Pension freedoms are as popular as ever, with those who first took advantage of the freedoms in 2015 still withdrawing funds at a consistent rate, according to data from the Office for Budget Responsibility (OBR).
The OBR said it expected withdrawals from those who initially took advantage of the freedoms to have “diminished by this stage”.
So far the policy has generated more tax revenue than was first expected. The OBR said between 2015/16 and 2018/19 the policy raised £2bn in tax – two-thirds more than was originally forecast. As the policy has remained popular, the OBR has added an extra £400m per year to its estimate of additional tax revenues from pension freedom.
Former pensions minister Steve Webb, who is now partner at pensions consultancy LCP, said: “These figures show very clearly the continuing popularity of pension freedoms. Some of the tax boost will have come from people transferring out of their defined benefit pensions, and this trend is clearly slowing. But forecasters clearly still expect a steady stream of additional tax on flexible pension withdrawals.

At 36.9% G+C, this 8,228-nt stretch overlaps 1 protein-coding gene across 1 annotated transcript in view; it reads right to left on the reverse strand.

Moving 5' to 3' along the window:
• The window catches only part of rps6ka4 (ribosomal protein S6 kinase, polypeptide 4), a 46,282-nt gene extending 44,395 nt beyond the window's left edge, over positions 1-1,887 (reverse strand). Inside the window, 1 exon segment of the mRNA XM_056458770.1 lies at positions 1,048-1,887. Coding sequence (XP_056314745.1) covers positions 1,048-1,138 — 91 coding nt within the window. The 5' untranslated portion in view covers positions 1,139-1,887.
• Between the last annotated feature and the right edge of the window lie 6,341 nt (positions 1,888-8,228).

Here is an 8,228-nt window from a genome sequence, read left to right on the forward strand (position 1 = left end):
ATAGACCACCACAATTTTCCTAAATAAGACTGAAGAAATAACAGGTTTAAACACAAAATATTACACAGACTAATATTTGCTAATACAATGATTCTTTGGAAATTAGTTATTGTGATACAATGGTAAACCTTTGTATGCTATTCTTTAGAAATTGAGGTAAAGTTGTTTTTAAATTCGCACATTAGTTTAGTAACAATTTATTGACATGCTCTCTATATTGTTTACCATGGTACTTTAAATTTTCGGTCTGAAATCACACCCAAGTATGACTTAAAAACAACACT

“Although much is said about people spending down their pension pots too quickly, a major concern of regulators remains that people are taking money out of their pensions and then putting it into very low-interest cash accounts. The government needs to do much more to understand how pension freedoms are being used to make sure that the regulatory regime remains appropriate.”
The latest statistics from HM Revenue & Customs showed average pension freedom withdrawals hit a record low of £6,820 between October and December 2019 – a drop of almost 40% since April 2016.
Since the freedoms were introduced in April 2015 more than £30bn has been extracted from pension funds.